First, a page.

FILE - In this Monday, Jan. 23, 2012 file photo, members of parliament stand and pray for the souls of the victims who died during the uprising that ousted President Hosni Mubarak during the first Egyptian parliament session after the revolution, in Cairo, Egypt. Egypt's highest court has ordered the country's Islamist-dominated parliament dissolved, saying its election about six months ago was unconstitutional. The Supreme constitutional Court ruled Thursday that a third of the legislature was elected illegally. As a result, it says in its explanation of the ruling, "the makeup of the entire chamber is illegal and, consequently, it does not legally stand." (AP Photo/Asmaa Waguih,Pool, File)
CAIRO (AP) — On the eve of Egypt's presidential run-off, the Muslim Brotherhood tried Friday to salvage its hopes for leadership, urging voters to turn out to back its candidate in the race, after it lost its political stronghold with the dissolving of parliament.
Instead of calling for mass protests, the Brotherhood urged action through votes.
"Isolate the representative of the former regime through the ballot box," a Brotherhood statement said on Friday, referring to presidential candidate Ahmed Shafiq who was Hosni Mubarak's last prime minister.
Shafiq faces the Brotherhood's candidate Mohammed Morsi in Saturday and Sunday's run-off, which pits a senior Mubarak-era figure against the Islamists his regime once oppressed and jailed.
With the Brotherhood eyeing the election as a final hope for retaining leadership after the uprising that toppled Mubarak last year, Morsi reassured that he would work closely with the country's military rulers and keep the interests of the military close to his heart.
"As president, they will be in my heart and will get my attention....they will never do anything to harm the nation," he said.
The Brotherhood became the biggest party in parliament last year after elections that were seen as Egypt's first democratic balloting in generations, but Thursday's court decision dissolved that power base and leaves the country without a legislature.
It is unclear how Thursday's dissolution of parliament will affect the race. It could bolster the Brotherhood's Morsi who represents for many the only option left to challenge decades of military power. It could also bolster Shafiq, who is believed to be the military's preferred candidate and who some voters see as the only hope for a secular state.
The decision was made by the Supreme Constitutional Court, which upheld a decision by a lower court that ruled a law governing the parliamentary elections was unconstitutional because it breached the principle of equality when it allowed party members to contest a third of the seats set aside for independents. It also deemed unconstitutional a law passed by parliament that would have banned Shafiq from the election for his senior ties to the former regime.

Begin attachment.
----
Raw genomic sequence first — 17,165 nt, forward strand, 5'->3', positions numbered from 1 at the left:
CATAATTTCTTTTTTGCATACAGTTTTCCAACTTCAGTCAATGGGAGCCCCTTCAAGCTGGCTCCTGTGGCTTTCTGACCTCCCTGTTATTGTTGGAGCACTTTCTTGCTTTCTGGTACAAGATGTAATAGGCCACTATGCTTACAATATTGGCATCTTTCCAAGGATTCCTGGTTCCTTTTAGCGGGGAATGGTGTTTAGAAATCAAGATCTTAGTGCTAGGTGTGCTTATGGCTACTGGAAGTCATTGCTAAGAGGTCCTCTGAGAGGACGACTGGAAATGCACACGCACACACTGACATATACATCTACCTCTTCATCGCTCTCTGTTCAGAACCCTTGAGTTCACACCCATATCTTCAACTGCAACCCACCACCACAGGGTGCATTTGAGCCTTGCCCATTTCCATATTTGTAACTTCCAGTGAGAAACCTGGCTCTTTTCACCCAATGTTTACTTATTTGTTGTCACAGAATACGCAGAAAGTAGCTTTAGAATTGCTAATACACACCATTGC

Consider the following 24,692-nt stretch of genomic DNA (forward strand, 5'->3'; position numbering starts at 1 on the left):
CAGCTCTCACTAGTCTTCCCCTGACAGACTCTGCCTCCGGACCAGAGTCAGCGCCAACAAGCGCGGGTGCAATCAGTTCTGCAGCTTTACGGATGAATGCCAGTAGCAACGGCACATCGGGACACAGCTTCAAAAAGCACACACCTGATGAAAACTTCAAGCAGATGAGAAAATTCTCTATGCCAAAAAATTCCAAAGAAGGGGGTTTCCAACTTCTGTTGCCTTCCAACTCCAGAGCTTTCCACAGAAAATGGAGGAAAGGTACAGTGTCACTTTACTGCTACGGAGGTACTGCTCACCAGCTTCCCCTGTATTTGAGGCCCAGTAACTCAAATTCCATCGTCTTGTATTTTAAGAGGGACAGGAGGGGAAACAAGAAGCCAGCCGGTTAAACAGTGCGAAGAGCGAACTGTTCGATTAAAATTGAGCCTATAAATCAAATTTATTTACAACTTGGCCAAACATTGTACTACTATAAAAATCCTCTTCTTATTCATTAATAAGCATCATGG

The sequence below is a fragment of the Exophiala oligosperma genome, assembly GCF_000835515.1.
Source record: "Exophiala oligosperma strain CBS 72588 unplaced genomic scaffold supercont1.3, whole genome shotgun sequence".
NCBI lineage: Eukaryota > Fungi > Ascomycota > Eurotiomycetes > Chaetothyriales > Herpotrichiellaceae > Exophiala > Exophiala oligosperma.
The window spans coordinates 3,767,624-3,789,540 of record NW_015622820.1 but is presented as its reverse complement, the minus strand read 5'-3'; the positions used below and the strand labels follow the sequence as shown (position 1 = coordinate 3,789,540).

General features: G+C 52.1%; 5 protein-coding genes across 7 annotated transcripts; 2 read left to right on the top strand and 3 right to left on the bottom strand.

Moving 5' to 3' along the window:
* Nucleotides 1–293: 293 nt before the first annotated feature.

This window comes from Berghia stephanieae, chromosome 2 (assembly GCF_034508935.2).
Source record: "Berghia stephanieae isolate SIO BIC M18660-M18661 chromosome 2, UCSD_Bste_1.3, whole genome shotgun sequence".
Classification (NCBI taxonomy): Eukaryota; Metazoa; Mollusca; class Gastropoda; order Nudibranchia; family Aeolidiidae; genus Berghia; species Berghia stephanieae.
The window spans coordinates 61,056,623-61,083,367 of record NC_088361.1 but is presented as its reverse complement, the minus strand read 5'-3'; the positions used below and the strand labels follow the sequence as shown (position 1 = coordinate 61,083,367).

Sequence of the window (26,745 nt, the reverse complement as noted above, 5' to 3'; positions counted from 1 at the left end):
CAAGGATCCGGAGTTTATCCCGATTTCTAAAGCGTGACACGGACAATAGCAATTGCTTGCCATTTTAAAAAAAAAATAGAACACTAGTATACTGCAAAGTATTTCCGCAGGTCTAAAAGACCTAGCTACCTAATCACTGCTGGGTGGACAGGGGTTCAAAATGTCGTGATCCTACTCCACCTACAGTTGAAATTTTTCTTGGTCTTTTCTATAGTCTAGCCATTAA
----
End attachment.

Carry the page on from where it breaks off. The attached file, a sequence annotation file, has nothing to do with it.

The Brotherhood reacted in its statement, saying progress made since Mubarak was ousted on Feb. 11, 2011, was being "wiped out and overturned."
The country is facing a situation that is "even more dangerous than that in the final days of Mubarak's rule," the Brotherhood said.
Power is now concentrated even more firmly in the hands of the generals who took over from Mubarak. In addition, this week the ruling generals'-appointed government agreed to extend the powers of military police and intelligence agents to allow them to arrest civilians for a wide range of offenses.
After Egypt's constitution was suspended with the overthrow of Mubarak, the incoming president's powers were not known. The ruling generals are expected to release in the next few days what the authorities of the incoming president will be.
The Islamist-backed parliament was fresh off the heels of a second attempt at forming a panel to write the constitution, which would have outlined the powers of the executive. The dissolution of parliament now raises the possibility that the military council could appoint the panel writing the constitution, a step that would fuel accusations that it is hijacking the process and intends to meddle beyond the July 1 deadline they announced for handing power over to a civilian president.
Activists who engineered Egypt's uprising have long accused the generals of trying to cling to power, explaining that after 60 years as the nation's single most dominant institution, the military would be reluctant to surrender its authority or leave its economic empire to civilian scrutiny.
One of the youth groups, the April 6 movement, which has thrown its support behind Morsi, planned a march to Cairo's Tahrir Square Friday afternoon dubbed "No to the military's soft coup." The Brotherhood did not call on its members to participate.
Just a few hundred people gathered in Cairo's Tahrir Square after the rulings to denounce the action and rally against Shafiq.
In his interview late Thursday, Morsi said he does not see the court rulings as a military coup against the revolution, despite a statement by a senior Brotherhood member earlier.
Instead he said, "We are going to the ballot boxes to say no to the losers, the killers, the criminals."
Shafiq's opponents view him as an extension of Mubarak's authoritarian regime. Morsi's critics fears he and the Brotherhood will turn Egypt into an Islamic state and curtail freedom.
Leftist, liberal and secular forces who launched the pro-democracy uprising bemoaned the choice, and some talked of a boycott.
The Brotherhood claimed to have won a "landslide victory" in ballot counting from Egyptians living abroad, saying that Morsi won 75 percent of valid votes. The group did not release exact figures and official results have not been announced.
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